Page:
Sat Maharaj, secretary general of the Sanatan Dharma Maha Sabha, must
be commended for pledging support for fostering better relations between
various ethnic groups in Trinidad and Tobago.
In response to a promise made by President George Maxwell Richards to
start educating different ethnicities about each other, Maharaj vowed
that so long as you pursue that, and as long as the Prime Minister
puts that into action, the Maha Sabha and Sat Maharaj...will be with
More poignantly, Mr Maharaj added: This is our land. We love it.
It is noteworthy that Mr Maharaj and President Richards made their respective
promises at a dinner function of the Maha Sabhas to mark Indian
Arrival Day. The holiday, its name the subject of public and political
controversy, has become a benchmark date for passionate discussions
on race relations in T&T.
With Mr Maharaj, an influential leader in the Indian community, publicly
vowing support for Government plans to bridge the ethnic gap in the
country, talk on this emotive topic should now turn into action.
In reviewing the history and accomplishments of Indians in T&T,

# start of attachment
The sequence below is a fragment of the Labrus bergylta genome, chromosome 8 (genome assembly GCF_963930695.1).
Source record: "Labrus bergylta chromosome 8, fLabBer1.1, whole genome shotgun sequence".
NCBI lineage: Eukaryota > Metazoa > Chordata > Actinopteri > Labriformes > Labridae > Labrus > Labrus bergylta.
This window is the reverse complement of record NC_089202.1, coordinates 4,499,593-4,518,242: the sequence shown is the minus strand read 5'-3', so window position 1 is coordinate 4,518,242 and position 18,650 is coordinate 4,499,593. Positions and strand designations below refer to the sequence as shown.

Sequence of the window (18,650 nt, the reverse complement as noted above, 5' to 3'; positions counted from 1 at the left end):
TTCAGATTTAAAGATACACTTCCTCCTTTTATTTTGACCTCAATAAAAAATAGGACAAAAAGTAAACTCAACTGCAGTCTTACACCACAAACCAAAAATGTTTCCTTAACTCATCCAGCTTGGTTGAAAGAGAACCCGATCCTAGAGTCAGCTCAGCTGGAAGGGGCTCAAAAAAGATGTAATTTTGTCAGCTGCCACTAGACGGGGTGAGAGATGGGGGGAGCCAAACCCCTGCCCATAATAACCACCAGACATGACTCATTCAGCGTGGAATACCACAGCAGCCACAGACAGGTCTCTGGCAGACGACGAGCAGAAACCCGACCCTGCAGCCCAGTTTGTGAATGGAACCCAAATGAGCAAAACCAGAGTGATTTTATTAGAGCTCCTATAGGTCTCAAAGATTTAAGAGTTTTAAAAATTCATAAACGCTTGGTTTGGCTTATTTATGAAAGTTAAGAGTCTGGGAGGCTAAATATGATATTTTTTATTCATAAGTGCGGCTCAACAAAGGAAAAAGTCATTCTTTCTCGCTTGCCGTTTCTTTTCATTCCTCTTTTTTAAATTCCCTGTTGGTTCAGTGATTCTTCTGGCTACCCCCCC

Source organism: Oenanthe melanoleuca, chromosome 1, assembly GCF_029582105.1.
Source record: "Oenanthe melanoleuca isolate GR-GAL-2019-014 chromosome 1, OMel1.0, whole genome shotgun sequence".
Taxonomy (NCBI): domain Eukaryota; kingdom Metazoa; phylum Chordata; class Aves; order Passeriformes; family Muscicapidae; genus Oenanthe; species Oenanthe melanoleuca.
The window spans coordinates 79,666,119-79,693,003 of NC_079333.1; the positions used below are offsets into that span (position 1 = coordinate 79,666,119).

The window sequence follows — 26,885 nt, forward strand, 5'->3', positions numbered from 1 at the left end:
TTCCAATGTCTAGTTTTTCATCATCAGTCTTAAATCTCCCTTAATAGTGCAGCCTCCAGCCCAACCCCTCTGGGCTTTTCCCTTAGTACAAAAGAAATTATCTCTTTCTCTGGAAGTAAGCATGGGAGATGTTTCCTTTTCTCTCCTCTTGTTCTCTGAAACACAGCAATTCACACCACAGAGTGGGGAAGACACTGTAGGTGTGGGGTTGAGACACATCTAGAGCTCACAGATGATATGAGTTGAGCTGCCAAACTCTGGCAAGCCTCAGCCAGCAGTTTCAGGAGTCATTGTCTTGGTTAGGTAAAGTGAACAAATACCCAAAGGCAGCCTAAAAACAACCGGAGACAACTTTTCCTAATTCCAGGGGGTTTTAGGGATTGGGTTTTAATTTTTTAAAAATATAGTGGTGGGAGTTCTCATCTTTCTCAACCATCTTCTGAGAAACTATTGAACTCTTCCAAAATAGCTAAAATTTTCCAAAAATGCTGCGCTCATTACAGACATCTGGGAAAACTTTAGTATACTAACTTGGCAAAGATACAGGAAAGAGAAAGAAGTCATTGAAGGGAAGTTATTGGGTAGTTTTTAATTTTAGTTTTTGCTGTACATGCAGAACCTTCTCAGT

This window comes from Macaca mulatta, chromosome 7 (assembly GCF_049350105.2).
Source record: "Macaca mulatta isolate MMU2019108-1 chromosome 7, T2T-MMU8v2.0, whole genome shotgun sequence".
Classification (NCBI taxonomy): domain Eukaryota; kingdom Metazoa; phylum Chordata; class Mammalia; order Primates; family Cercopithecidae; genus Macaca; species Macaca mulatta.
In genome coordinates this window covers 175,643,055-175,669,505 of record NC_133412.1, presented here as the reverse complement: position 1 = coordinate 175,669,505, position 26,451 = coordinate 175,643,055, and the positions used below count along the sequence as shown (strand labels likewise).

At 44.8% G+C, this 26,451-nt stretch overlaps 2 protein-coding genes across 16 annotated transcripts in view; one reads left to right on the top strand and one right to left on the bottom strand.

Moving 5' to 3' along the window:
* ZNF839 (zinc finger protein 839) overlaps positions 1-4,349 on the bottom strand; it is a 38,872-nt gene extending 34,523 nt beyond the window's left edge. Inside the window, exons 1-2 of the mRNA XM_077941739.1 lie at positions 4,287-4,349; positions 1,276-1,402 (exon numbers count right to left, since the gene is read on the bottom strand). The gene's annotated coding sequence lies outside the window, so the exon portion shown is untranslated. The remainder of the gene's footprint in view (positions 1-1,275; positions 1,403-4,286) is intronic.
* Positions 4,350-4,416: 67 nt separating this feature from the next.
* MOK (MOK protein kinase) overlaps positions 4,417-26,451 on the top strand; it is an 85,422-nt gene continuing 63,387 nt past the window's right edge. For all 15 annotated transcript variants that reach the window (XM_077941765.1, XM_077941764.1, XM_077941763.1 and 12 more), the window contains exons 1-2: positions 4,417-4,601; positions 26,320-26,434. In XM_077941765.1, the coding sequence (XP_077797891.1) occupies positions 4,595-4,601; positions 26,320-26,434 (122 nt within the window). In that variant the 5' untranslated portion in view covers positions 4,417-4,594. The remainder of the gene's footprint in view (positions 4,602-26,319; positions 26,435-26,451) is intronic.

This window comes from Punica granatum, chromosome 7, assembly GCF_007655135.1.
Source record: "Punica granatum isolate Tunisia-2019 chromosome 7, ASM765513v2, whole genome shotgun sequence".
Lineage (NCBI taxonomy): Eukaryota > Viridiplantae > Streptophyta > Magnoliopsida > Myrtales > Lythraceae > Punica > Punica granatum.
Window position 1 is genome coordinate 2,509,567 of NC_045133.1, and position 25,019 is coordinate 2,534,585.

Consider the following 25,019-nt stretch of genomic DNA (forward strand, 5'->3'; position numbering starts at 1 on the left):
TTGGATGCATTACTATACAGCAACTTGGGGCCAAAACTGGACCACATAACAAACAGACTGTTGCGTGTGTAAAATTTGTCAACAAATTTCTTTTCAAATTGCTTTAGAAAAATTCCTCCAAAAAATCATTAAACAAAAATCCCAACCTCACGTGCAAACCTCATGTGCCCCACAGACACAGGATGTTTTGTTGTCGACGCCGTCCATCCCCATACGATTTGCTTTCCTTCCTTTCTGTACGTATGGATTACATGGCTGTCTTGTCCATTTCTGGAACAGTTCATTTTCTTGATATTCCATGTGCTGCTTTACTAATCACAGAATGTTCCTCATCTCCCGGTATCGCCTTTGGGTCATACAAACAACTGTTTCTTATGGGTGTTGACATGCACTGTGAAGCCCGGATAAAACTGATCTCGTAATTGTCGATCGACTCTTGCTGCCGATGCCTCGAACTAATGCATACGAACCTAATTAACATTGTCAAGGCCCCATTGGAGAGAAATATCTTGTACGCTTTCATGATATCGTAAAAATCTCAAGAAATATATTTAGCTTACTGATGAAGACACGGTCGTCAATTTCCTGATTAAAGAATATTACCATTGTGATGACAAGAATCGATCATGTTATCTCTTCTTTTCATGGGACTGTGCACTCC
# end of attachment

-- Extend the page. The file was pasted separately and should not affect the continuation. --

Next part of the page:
President Richards already has a plan in mind to appoint a committee
to develop strategies for unearthing such knowledge and presenting
it systematically to the national community over a sustained period
of 12 months.
Recognising that polarisation could be a sign that we need to
get to know one another and ourselves better, President Richards
plan is a step in the right direction. Whatever constraints the Head
of State may face in the operationalisation of this plan, he has given
birth to an idea that warrants attention and should not be allowed to
fall by the wayside, awaiting the next Indian Arrival Day holiday to
come up for discussion again.
With the Presidents support, coupled with that of Mr Maharaj,
bridging the ethnic divide in T&T can become everybodys business.
As so it should be. It is a fact of life that there is much sharing,
culturally especially, between the two major ethnic groups in this country;
it is no idle boast that T&T is a multicultural society.
It is also a fact of life that this process is happening, daily and
unplanned, among the people of this country, uninfluenced by politics,
government policy or official directives. Mr Maharaj must know this;
President Richards will learn of it. The ethnic divide is not so glaring
as politicians, with an axe to grind and votes to get, make it out to
What we expect President Richards announcement to now do is to
provide the impetus for individuals and groups to bring forth plans
and strategies for fostering further cohesion between ethnic groups
in T&T. And we expect that the data collection and information process
will include the accomplishments and contributions of all ethnic groups
in T&T. For, apart from serving to foster ethnic cohesion through
an understanding of each other, such information is really the history
of Trinidad and Tobago and therefore the nations heritage.